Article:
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Infrastructure Resilience Conference 2018

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Exploring Resilience Within an Ontology for Systems Qualities

This talk draws on research that we have been doing within the US Department of Defense (DoD) Systems Engineering Research Center. In 2012, one of the DoD’s seven Key Technology Areas was called Engineered Resilient Systems, and our SERC sponsor, the DoD Deputy Undersecretary for Systems Engineering, arranged for two workshops to review ongoing ERS research and to explore what the SERC could do to complement the existing ERS research. The workshops concluded that the main ongoing ERS research was doing an excellent job in research to improve the resilience of physical vehicles via field testing, supercomputer modelling, and improved vehicle design and experimentation. Our sponsor concluded that it would be good for the SERC to complement this research by addressing the tradespace between resilience and other system qualities for cyber-physical-human systems.

Our initial exploration found that types of resilience and other system qualities (SQs) varied across DoD stakeholder classes. Vehicle operators’ tradespace primarily involved Robustness, Maneuverability, Speed, Range, Capacity, Usability, Reliability, Availability, and Maintainability. Cyber-Physical-Human system commanders’ tradespace primarily involved Interoperability, Understandability, Timeliness, Accessibility, Simplicity, Completeness, Agility, Accuracy, Relevance, Robustness, Operational Trust, and Security, along with Maintainability attributes of Modifiability, Repairability, User-Adaptability, Economy, Speed, Survivability, and Understandability. In looking up Resilience on Wikipedia, we found over 20 different definitions, with 10 different desired end states. In evaluating the leading SQ standard, ISO/IEC 25010, System and Software Quality Requirements and Evaluation (SQuaRE), we found it to be primarily focused on computing and software systems, and particularly weak in comprehensiveness, consistency, and completeness in identifying the relationships among the SQs.

To improve the situation, we proposed and formed an 8-university team led by USC with myself as PI, and including AFIT, Georgia Tech, MIT, NPS, Penn State, U. Virginia, and Wayne State, to execute a 5-year plan (now in Year 4) to strengthen the foundations of SQ Tradespace and Affordability Analysis; to develop, exercise, evaluate, evolve, and transition SQ analysis methods, processes, and tools; and to research and develop next-generation systems engineering cost estimation and systems and software Total Cost of Ownership estimation. Drawing on earlier SQ ontology work at USC, MIT, and AFIT, we developed an IDEF-5 based SQ ontology framework for cyber-physical-human systems. For Resilience, we converged on the definition in the INCOSE Systems Engineering Handbook: Resilience is the ability to prepare and plan for, absorb or mitigate, recover from, or more successfully adapt to potential or actual adverse events. With respect to the SQ ontology, this identifies five classes of Resilience: Robustness, Self-Adaptability, User-Adaptability, Modifiability, and Repairability. We agree with most of the current research on Infrastructure Resilience and Safety that USER-Adaptability is the most important of these for cyber-physical-human systems, but even more effective when combined with the others.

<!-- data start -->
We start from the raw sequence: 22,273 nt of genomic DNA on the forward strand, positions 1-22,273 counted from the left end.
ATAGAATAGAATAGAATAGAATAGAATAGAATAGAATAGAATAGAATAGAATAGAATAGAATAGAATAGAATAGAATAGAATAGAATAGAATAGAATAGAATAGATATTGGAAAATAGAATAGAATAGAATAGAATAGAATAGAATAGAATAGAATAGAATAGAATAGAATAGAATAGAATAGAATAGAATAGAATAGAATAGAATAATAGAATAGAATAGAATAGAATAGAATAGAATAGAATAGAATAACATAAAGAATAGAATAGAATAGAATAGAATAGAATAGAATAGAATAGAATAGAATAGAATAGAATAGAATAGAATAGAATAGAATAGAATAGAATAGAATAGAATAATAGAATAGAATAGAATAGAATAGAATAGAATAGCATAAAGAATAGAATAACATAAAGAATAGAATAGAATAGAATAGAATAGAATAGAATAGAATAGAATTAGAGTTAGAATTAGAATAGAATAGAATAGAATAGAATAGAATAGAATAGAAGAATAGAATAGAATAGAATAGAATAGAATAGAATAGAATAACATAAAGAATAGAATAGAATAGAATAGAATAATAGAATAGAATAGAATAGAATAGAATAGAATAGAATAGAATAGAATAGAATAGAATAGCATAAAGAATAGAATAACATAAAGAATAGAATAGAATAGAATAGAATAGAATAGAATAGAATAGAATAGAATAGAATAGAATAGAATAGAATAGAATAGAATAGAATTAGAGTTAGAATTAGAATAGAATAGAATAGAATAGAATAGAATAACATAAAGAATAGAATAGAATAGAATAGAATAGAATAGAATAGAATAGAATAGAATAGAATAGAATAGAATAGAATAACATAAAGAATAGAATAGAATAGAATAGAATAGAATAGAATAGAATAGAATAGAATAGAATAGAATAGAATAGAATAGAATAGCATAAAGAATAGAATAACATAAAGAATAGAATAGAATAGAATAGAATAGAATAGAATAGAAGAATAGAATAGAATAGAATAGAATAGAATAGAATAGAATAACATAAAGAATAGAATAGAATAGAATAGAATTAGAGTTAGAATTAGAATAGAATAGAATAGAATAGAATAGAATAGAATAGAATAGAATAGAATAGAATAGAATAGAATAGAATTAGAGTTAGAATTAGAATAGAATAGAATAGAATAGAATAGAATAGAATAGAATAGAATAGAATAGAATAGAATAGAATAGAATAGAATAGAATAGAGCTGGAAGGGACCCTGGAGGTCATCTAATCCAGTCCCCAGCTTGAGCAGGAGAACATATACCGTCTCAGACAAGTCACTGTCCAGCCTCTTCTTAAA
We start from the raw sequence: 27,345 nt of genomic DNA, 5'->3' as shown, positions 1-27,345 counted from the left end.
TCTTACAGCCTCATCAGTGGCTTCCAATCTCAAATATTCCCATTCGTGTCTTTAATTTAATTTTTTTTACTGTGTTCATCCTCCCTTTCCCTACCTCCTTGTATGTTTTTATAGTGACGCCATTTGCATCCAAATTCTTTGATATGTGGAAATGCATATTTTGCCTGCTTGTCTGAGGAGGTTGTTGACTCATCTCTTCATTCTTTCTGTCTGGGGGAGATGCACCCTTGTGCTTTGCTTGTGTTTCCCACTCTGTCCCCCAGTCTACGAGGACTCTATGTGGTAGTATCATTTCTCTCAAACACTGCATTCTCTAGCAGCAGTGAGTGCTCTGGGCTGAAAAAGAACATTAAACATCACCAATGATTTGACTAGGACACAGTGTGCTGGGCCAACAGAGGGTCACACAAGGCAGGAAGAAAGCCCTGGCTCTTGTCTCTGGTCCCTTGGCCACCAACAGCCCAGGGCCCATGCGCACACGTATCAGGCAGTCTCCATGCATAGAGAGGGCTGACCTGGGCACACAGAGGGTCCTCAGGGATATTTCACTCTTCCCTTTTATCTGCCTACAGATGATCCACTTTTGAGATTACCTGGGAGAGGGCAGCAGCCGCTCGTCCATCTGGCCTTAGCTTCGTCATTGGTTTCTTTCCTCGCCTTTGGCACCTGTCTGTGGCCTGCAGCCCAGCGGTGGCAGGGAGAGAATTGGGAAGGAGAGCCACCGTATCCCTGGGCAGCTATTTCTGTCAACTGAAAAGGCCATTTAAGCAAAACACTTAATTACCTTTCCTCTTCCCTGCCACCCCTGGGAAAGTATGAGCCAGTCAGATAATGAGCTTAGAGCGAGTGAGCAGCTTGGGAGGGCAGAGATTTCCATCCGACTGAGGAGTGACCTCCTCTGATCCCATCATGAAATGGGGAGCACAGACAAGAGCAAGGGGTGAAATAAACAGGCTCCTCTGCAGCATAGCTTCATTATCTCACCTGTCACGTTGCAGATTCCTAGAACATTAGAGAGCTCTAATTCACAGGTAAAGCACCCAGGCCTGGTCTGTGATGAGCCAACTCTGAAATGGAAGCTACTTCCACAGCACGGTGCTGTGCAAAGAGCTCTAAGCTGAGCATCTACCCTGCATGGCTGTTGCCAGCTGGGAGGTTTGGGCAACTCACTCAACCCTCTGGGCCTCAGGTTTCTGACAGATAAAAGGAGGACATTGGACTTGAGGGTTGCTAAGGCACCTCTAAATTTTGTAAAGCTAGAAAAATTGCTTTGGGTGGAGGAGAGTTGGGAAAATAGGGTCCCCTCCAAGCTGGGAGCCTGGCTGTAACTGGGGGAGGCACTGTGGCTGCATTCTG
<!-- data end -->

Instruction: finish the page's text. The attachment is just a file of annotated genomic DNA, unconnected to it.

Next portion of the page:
The keynote presentation will include a short summary of the background above; a summary of the SERC System Quality Ontology, Tradespace, and Affordability (SQOTA) project as above and its relation to infrastructure resilience; and short summaries of two of our infrastructure-resilience-related research activities: infrastructure for coordinating swarms of autonomous drones, and massive-data analytics tools for continuously assessing software infrastructure maintainability and technical debt.

Prof Barry Boehm
USC and US DoD Systems Engineering Research Center


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